Bioactive compounds such as phenolic acids, terpenoids, lignans, tannins, flavonoids, coumarins, quinones, and alkaloids which show significant antioxidant and anti-inflammatory activities from certain medicinal plants, have played an important role in treatment of cancer[23]. Although T. violacea is widely used in traditional medicine, little research on the anticancer activity of the plant is available. In this study, the antioxidant activity of crude acetone and water extracts of T. violacea at a concentration of 500 μg/mL was approximately 68% and 73%, respectively. Phyto-active compounds such as phenols, flavonoids and saponins are present in T. violacea[24] and are probably responsible for the level of antioxidant activity observed in this study. Secondary metabolites such as phenolic components are potential antioxidants and free radical terminators[22]. Free radicals such as reactive oxygen species (ROS) contribute to the initiation of oncogenesis[25]. Therefore, inhibition of these free radicals can potentially aid in the prevention of cancer progression[26]. The inhibitory effect of acetone and water extracts of T. violacea on the growth of human oral cancer cells was observed to be dose dependent with IC50 values of 0.2 mg/mL and 1 mg/mL, respectively. Cell death of KB suggests the potential of the crude extracts of T. violacea to inhibit the progression of cancer. Cell death can occur via apoptosis or necrosis. To determine the cause of cell death, morphological and biochemical markers were examined. Morphological features of cells undergoing apoptosis include cell shrinkage, rounding of the cells and the formation of membrane blebs. All these morphological changes were observed in the KB cells, indicating that the KB cells did undergo apoptosis. Staining of the cells with the AO/EB dual stain is a further way of indicating apoptosis or necrosis. Acridine orange is a fluorescent dye that stains nuclear DNA when the cell membrane is intact whereas ethidium bromide stains cells that have lost membrane integrity[27]. Treatment of KB cells with acetone and water extracts of T. violacea resulted in an increase in the number of apoptotic cells in a dose dependent manner. The cells treated with acetone and water extracts at concentrations 0.4 mg/mL and 2 mg/mL, respectively, showed a higher number of cells that stained yellow and red indicating membrane disruption. Similar results were observed with the positive control, melphalan. The untreated cells had an even distribution of bright green staining which suggests that they did not undergo apoptosis. Multicaspase activity and cell cycle arrest were the molecular markers that were examined to further confirm the apoptotic effects of the acetone and water extracts on the KB cells. The activation of multicaspase activity in the KB cells treated with T. violacea acetone and water extracts was examined by flow cytometry. The human oral cells were stained with caspase reagent and 7-AAD which can enter the cells only when the plasma membrane is damaged. This allows early apoptosis cells (Caspase reagent +, 7 -AAD -) to be distinguished from late apoptosis (Caspase reagent +, 7-AAD +) and necrotic cells (Caspase Reagent -, 7-AAD +). The percentage of apoptotic cells following treatment with the acetone and water extracts at concentrations of 0.5 × IC50, 1 × IC50 and 2 × IC50 was 9.8%, 14.9%, 18.7% and 6.8%, 22.6%, 30.5%, respectively, compared to 1.8% in the untreated control. These results suggest that both the acetone and water extracts of T. violacea induced apoptosis in a dose dependent manner. However, it was observed that the acetone extract also induced necrosis as the concentration of the extract increased. Cysteine-dependent aspartate-specific proteases (Caspases) are triggered during the early stages of apoptosis. The caspases are synthesized as inactive zymogens; but once turned on, they can initiate a proteolytic deluge, resulting in the breakdown of key cellular components required for normal cellular function[28]. Elevated caspase activity is regarded as a marker for apoptosis[29] and the observed cell death in this study most likely occurred through apoptotic induction.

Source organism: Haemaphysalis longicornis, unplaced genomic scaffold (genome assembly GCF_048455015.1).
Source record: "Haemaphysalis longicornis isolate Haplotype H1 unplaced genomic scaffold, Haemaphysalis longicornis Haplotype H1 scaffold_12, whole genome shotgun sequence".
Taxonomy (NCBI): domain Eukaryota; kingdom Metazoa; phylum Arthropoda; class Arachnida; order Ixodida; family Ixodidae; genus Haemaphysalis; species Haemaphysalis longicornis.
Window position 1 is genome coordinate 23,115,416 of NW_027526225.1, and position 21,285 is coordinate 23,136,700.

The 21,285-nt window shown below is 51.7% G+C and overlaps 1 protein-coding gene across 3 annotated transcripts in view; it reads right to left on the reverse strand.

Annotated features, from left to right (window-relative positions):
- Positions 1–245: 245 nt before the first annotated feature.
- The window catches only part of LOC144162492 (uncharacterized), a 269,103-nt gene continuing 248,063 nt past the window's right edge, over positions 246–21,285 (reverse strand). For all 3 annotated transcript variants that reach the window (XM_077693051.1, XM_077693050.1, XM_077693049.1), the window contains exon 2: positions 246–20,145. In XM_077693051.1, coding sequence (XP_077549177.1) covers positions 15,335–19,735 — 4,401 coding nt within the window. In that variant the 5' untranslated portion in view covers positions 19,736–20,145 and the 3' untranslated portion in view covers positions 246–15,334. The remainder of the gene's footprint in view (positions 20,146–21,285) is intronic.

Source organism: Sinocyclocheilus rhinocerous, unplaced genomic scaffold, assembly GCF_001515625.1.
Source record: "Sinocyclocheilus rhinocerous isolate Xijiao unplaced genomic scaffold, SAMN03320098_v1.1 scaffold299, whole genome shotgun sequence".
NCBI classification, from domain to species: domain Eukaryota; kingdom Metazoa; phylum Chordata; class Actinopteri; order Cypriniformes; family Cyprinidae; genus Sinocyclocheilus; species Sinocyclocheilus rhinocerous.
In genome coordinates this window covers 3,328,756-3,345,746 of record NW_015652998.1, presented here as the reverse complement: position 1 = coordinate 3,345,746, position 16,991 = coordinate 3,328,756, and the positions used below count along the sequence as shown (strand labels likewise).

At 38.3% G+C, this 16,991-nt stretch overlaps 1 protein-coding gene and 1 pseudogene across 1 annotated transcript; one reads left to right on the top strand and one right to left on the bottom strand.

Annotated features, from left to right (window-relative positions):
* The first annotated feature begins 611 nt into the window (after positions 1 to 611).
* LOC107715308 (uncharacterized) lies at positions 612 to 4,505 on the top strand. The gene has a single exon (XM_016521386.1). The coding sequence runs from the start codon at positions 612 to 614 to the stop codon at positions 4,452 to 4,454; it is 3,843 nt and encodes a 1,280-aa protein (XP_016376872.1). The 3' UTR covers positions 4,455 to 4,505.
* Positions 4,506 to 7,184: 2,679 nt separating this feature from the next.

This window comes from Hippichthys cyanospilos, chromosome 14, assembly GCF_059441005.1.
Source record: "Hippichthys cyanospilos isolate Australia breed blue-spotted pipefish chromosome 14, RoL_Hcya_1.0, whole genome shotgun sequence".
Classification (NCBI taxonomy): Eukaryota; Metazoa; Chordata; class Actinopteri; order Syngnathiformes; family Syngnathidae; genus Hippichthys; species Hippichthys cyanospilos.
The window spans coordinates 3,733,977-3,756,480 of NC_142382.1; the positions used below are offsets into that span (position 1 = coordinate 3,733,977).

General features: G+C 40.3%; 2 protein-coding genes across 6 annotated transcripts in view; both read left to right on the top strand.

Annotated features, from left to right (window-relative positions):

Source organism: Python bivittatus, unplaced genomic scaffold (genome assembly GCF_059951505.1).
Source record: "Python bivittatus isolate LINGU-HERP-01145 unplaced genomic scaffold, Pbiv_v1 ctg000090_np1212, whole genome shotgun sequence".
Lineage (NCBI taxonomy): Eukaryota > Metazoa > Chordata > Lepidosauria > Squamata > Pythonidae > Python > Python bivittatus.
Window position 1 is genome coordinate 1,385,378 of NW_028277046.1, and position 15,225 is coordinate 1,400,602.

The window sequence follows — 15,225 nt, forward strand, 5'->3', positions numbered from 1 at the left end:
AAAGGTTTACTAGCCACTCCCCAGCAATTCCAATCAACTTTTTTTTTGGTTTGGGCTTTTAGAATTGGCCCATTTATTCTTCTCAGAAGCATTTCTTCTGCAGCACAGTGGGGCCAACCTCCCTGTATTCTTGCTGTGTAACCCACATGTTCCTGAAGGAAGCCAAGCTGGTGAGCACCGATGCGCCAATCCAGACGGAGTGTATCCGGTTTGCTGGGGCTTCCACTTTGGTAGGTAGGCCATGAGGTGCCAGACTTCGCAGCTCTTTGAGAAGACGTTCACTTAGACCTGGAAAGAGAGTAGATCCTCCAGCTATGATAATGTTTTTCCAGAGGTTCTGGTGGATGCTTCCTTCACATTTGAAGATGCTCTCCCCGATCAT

Loss of DNA content is a common feature of apoptosis[30]. This is verified by staining cells with propidium iodide and enumerating the cells at different phases of the cell cycle. In this study, cell cycle analysis after treatment for 24 h and 48 h with both the acetone and water extracts of T. violacea showed an increase in the percentage of cells in the G2/M phase and a reduction in the G0/G1 phase while no major changes were observed in the S phase. These results suggest that the extracts caused cell cycle arrest at the G2/M phase in the KB cells while the positive control, melphalan, induced S phase arrest. Recent studies have indicated that cancer can be viewed as a disease of the cell cycle due to inefficient cell cycle checkpoint control[28],[31],[32]. Cell cycle arrest of cancer cells is thus considered as one of the target mechanisms in cancer treatment. The continuous dividing ability of cells can be interrupted by blocking cells in G1, S, G2 or M phases of the cell cycle. Therefore the ability of T. violacea extracts to arrest the cell cycle at G2/M phase in the human oral cancer cells is of significance. According to Teiten et al.[31] allicin metabolites and diallyl polysulfides found in Allium sativum have been reported to be strong activators of early mitotic arrest, aberrant tubulin depolymerisation that prevents the synthesis of normal spindle microtubules and interruption of microtubular dynamics, therefore leading to G2/M arrest. The genetic relationship between Allium sativum and Tulbaghia species may suggest that similar mechanisms of cell disturbances may be present in the species under consideration in this study.